As many people under lockdown are finding comfort in nature around their homes and in their gardens, another upcoming episode in the series looks at three expansive rural landscapes in the collection that take us from morning to night. As well as Rubens's A View of Het Steen in the Early Morning and Corot's The Four Times of Day; Night this talk includes that most treasured evocation of the British countryside, Constable's The Hay Wain.

A series of online tutorials on ‘slow looking’ develops the Gallery’s mindfulness programme by showing online visitors how to look at pictures in depth and explore hidden details. The first of these asks us to take a closer, slower look at Turner’s Rain Steam and Speed – The Great Western Railway.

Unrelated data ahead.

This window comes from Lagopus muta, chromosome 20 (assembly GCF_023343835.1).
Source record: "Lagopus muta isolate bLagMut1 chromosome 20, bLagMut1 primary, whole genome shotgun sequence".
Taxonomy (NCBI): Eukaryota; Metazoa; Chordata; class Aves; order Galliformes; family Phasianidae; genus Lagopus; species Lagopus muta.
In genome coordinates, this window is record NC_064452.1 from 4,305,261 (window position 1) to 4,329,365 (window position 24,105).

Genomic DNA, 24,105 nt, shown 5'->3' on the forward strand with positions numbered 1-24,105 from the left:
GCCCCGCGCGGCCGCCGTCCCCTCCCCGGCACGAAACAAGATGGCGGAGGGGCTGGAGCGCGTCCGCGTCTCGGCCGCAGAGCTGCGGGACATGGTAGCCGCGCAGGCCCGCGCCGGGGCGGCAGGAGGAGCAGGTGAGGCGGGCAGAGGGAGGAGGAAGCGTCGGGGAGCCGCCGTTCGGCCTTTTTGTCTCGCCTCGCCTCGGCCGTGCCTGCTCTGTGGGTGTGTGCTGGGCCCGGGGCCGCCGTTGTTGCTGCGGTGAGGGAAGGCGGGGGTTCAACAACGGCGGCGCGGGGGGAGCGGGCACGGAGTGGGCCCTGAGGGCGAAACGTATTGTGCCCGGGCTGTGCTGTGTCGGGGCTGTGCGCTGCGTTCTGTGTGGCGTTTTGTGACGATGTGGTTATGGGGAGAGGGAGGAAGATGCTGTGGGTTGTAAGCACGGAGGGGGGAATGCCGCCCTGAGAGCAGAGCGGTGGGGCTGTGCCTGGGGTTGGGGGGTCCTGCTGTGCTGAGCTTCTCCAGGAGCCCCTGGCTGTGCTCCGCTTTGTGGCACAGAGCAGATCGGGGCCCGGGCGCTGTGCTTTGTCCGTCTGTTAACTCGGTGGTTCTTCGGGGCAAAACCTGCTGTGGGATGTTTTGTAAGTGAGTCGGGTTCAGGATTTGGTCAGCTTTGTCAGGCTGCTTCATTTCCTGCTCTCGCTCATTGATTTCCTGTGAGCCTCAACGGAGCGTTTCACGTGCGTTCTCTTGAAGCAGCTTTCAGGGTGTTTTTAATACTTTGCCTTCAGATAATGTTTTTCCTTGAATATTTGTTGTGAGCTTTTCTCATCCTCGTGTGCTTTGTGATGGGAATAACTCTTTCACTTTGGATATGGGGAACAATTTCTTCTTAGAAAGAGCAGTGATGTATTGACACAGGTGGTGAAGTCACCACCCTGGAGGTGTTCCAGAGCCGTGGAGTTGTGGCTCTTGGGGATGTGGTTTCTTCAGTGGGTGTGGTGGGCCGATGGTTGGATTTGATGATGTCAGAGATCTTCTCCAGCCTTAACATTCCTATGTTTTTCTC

In Make and create viewers are given suggestions and instructions for making and creating artworks at home, inspired by the collection. In the first episode, families are shown how to use their old newspapers and magazines to create a collage inspired by Rousseau’s painting of a tiger prowling in the undergrowth, Surprised! In an upcoming episode, one of the Gallery’s most popular paintings, Van Gogh's Sunflowers, is the starting point to explore four fun drawing techniques for people to try at home.

These different ways to access great art are free and available at any hour of the day. Visitors can get the latest articles and features straight to their inbox – by simply signing up via the website to get regular email updates. We’ll also be emailing people with exhibition news and reopening information as soon as it’s available.